Today we are opening a weekly series of Guest blog posts from a team of experienced project managers who will be familiar to many of you: Sarah Coleman, Vicki Griffiths, Ian Cribbes and Tim Lyons who are gathering and collating stories and insight drawn from the P3M community.
Early in 2020 few of us envisaged how significant an impact COVID-19 would be to us: the economy, how we work, education, health and freedom of movement in the UK and worldwide. It has been a matter of months, but feels like a lifetime. But during that short time, we’ve had to change at a pace and scale we would not have previously anticipated or even considered workable. Our professional lives have had to be rapidly reassessed: some of us have been furloughed, others are finding that remote and flexible working is the norm rather than an outlier (only 30% of UK employees worked from home during 2019, according to the Office of National Statistics ). Our personal lives and caring responsibilities have become more complex in a short space of time. As we work from home whether in a corner of the living room, a spare bedroom or a dedicated home office with or without interruptions from family or pets we wonder about our previous ideas over work-life balance. Our current ‘new normal’ is different and we don’t yet understand what a next ‘new normal’ might look like: we are still improving our understanding of COVID-19 epidemiology and its total impact.
Over the next weeks, we’ll introduce Lessons from Lockdown: ideas, reflections and learning from our own P3M community and others. We will look at the past and present to help decipher what we want from and for the future. We already know that our community is incredibly diverse in terms of experience, expertise, industry and types of projects as well as in terms of race, gender, religion, ways of learning and ways of thinking.
Lessons from Lockdown will be based around the following questions: where do we as a P3M community go from here? What skills, competences and behaviours do we need for the future? What can we take from the past to help plan our future? What are the positives we can take from lockdown and apply for the future; similarly, what do we want to leave behind? What are the negatives have we noticed and what can we learn from them? We know that projects, programmes and portfolios are about change. What behavioural models can we make more sense of – for example, since COVID-19 has driven substantial change what have we noticed in terms of the similarities between our own experiences of lockdown and the often cited ‘change /transition curve’ developed through the work of Elizabeth Kubler-Ross, and setting out the five states of denial, anger, bargaining, depression and acceptance. Similarly, we have the burning platform beloved by John Kotter but no specific vision for the future since we recognise the emergent nature of what we are going through and need to react to, rather than more structured planned change that organisations are more used to.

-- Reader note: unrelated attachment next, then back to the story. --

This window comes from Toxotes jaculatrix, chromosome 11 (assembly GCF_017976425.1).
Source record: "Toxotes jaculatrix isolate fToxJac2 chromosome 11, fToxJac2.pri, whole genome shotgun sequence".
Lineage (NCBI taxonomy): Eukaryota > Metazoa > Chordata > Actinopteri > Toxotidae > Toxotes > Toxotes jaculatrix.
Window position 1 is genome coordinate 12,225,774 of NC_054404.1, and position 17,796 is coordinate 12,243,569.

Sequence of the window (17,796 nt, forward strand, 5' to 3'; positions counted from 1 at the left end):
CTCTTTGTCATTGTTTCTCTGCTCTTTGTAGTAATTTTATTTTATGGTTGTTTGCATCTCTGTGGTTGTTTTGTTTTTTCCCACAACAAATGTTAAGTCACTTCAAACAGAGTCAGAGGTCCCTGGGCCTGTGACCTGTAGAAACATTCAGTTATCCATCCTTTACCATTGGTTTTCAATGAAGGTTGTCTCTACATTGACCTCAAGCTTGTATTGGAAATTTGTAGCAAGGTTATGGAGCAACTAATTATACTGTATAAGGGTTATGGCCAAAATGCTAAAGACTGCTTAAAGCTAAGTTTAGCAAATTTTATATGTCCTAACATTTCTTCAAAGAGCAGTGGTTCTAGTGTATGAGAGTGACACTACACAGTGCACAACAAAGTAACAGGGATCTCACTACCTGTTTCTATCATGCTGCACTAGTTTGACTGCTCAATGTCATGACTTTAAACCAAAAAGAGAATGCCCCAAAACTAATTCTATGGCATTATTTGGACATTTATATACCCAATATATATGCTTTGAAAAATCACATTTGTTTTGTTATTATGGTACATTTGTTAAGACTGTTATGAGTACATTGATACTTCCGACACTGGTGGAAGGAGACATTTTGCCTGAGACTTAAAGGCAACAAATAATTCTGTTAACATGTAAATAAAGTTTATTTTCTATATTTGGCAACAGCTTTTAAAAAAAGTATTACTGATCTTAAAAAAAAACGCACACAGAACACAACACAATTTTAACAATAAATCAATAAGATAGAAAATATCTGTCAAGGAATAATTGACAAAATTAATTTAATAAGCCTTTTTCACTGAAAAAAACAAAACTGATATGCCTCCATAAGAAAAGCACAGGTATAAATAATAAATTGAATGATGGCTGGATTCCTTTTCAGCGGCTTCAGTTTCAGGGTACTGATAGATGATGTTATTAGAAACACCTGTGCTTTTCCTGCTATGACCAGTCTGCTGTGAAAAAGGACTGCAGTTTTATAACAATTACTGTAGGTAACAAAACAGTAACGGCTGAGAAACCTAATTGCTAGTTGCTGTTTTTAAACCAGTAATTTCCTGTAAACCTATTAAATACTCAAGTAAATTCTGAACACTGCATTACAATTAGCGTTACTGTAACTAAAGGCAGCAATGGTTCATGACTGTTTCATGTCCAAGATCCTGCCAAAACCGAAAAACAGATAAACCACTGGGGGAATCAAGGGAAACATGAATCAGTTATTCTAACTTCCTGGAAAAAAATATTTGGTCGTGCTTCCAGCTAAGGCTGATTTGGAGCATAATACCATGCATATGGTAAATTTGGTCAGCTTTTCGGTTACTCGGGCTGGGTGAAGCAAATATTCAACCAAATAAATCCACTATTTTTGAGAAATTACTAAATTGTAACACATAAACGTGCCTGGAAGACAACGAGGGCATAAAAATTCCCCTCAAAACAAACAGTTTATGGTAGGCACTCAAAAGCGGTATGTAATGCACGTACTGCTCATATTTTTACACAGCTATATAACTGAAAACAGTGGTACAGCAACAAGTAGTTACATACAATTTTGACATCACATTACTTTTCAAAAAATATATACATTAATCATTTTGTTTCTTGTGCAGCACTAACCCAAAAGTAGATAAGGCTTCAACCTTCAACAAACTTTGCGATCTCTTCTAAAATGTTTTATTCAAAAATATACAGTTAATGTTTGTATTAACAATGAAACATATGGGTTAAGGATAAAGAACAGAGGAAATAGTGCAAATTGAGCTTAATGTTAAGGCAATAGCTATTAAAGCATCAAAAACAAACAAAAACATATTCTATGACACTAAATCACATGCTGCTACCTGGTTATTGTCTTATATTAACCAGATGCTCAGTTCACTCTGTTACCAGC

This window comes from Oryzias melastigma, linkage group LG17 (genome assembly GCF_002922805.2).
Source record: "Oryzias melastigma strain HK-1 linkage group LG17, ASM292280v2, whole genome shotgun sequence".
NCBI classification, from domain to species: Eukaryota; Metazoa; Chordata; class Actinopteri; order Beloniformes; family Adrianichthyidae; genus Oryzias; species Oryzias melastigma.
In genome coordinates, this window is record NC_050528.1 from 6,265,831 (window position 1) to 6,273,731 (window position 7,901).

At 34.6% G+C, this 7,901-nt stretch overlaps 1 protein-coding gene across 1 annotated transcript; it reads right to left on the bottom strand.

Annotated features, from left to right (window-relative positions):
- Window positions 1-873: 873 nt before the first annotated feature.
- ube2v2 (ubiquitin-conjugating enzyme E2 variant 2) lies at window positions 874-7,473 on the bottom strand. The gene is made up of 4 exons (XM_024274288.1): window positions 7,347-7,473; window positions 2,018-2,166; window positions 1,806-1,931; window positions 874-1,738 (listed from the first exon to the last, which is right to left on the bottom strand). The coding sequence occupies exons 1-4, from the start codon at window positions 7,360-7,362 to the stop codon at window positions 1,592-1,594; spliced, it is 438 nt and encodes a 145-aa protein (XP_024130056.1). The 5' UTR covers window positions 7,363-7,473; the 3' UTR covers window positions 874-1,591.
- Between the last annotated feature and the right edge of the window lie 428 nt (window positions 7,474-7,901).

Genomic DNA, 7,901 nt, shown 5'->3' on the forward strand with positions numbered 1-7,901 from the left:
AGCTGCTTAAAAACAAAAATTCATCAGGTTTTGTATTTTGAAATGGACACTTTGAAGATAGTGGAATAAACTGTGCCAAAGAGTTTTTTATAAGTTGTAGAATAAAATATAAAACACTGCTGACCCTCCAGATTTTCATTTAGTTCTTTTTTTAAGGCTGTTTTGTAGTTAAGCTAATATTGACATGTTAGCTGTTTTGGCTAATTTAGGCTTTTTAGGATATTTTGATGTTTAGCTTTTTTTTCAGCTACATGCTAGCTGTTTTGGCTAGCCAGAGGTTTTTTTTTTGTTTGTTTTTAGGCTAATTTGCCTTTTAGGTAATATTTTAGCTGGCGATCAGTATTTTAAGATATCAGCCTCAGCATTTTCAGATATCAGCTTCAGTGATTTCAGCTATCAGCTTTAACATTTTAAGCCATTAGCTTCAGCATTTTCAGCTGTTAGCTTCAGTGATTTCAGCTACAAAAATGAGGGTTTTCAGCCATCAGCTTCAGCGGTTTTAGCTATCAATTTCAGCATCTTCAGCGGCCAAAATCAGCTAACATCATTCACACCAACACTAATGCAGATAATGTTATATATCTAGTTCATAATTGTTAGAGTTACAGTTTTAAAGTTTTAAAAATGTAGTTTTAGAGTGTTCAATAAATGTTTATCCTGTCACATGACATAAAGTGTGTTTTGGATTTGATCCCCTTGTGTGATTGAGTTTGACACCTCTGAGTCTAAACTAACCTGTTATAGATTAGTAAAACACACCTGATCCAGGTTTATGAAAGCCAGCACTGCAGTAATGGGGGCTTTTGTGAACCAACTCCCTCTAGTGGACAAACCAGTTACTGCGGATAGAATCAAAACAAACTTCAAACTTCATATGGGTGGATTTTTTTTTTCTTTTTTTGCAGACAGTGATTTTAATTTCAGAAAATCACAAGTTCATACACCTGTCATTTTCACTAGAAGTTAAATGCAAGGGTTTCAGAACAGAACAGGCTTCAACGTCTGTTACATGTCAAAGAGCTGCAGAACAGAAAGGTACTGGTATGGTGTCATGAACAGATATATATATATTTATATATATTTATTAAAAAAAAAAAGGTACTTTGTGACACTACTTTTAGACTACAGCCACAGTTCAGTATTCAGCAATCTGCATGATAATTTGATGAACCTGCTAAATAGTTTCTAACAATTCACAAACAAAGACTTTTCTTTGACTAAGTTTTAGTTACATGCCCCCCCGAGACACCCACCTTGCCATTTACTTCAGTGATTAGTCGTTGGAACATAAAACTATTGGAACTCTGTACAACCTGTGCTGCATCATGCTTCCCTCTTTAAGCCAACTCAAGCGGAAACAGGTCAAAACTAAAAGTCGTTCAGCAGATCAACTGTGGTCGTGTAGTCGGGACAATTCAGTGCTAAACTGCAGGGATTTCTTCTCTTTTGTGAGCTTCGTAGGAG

We’ll look at these questions from the perspective of the individual and of the organisation since the latter is what so many of us depend on for our income and livelihoods. While we individually consider our respective versions of new normal, organisations need to think long and hard about how they move forward. Some have the type of culture or procedures that were never set up to deal with a critical mass of staff working remotely.
We expect a further transition period of several months while the UK continues to tentatively move out of lockdown. Over the next weeks, we will feature guest blogs from the P3M community and beyond covering creativity and innovation, collaboration, resilience and wellbeing, and future skills. We will also welcome your input and thoughts around your own experiences and insights about lockdown. The Lessons from Lockdown team are Sarah Coleman, Vicki Griffiths, Ian Cribbes and Tim Lyons. If you would like to contribute or discuss your ideas, please contact me on LinkedIn or at email@example.com.
Keep safe and well, and continue to take care of your physical and mental health. Very kind regards.
Sarah Coleman, 9th June, 2020
Other posts in the series
Lessons from Lockdown: Introduction
Lessons from Lockdown: Resilience
Lessons from Lockdown: Creativity and Innovation
Lessons from Lockdown: Behaviour and Mindsets
Lessons from Lockdown: Risk and Decision Making
Lessons from Lockdown: Influencing at a Distance
 Kubler-Ross, E. (2008) On death and dying (40th anniversary edition). Routledge.
 Kotter, J. (1996) Leading Change. Harvard Business Review Press